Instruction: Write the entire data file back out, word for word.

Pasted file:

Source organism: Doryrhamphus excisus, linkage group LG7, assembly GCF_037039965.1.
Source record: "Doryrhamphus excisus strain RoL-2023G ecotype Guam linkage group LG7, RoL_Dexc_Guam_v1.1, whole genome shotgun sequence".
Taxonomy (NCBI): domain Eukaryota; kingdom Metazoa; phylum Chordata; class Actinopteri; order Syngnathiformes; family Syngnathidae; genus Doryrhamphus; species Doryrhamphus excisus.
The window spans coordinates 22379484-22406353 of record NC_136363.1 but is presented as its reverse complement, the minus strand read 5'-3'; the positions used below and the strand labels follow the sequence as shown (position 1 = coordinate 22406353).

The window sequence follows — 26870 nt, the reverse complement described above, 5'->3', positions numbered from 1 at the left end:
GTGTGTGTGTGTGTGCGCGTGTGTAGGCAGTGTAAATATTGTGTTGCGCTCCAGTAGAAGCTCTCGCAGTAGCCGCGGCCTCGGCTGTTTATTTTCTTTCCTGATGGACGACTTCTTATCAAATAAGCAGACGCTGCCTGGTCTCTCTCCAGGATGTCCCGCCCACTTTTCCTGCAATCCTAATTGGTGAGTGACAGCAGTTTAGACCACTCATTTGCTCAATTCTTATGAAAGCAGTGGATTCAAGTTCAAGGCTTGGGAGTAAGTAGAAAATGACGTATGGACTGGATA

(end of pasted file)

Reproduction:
Source organism: Doryrhamphus excisus, linkage group LG7, assembly GCF_037039965.1.
Source record: "Doryrhamphus excisus strain RoL-2023G ecotype Guam linkage group LG7, RoL_Dexc_Guam_v1.1, whole genome shotgun sequence".
Taxonomy (NCBI): domain Eukaryota; kingdom Metazoa; phylum Chordata; class Actinopteri; order Syngnathiformes; family Syngnathidae; genus Doryrhamphus; species Doryrhamphus excisus.
The window spans coordinates 22379484-22406353 of record NC_136363.1 but is presented as its reverse complement, the minus strand read 5'-3'; the positions used below and the strand labels follow the sequence as shown (position 1 = coordinate 22406353).

The window sequence follows — 26870 nt, the reverse complement described above, 5'->3', positions numbered from 1 at the left end:
GTGTGTGTGTGTGTGCGCGTGTGTAGGCAGTGTAAATATTGTGTTGCGCTCCAGTAGAAGCTCTCGCAGTAGCCGCGGCCTCGGCTGTTTATTTTCTTTCCTGATGGACGACTTCTTATCAAATAAGCAGACGCTGCCTGGTCTCTCTCCAGGATGTCCCGCCCACTTTTCCTGCAATCCTAATTGGTGAGTGACAGCAGTTTAGACCACTCATTTGCTCAATTCTTATGAAAGCAGTGGATTCAAGTTCAAGGCTTGGGAGTAAGTAGAAAATGACGTATGGACTGGATA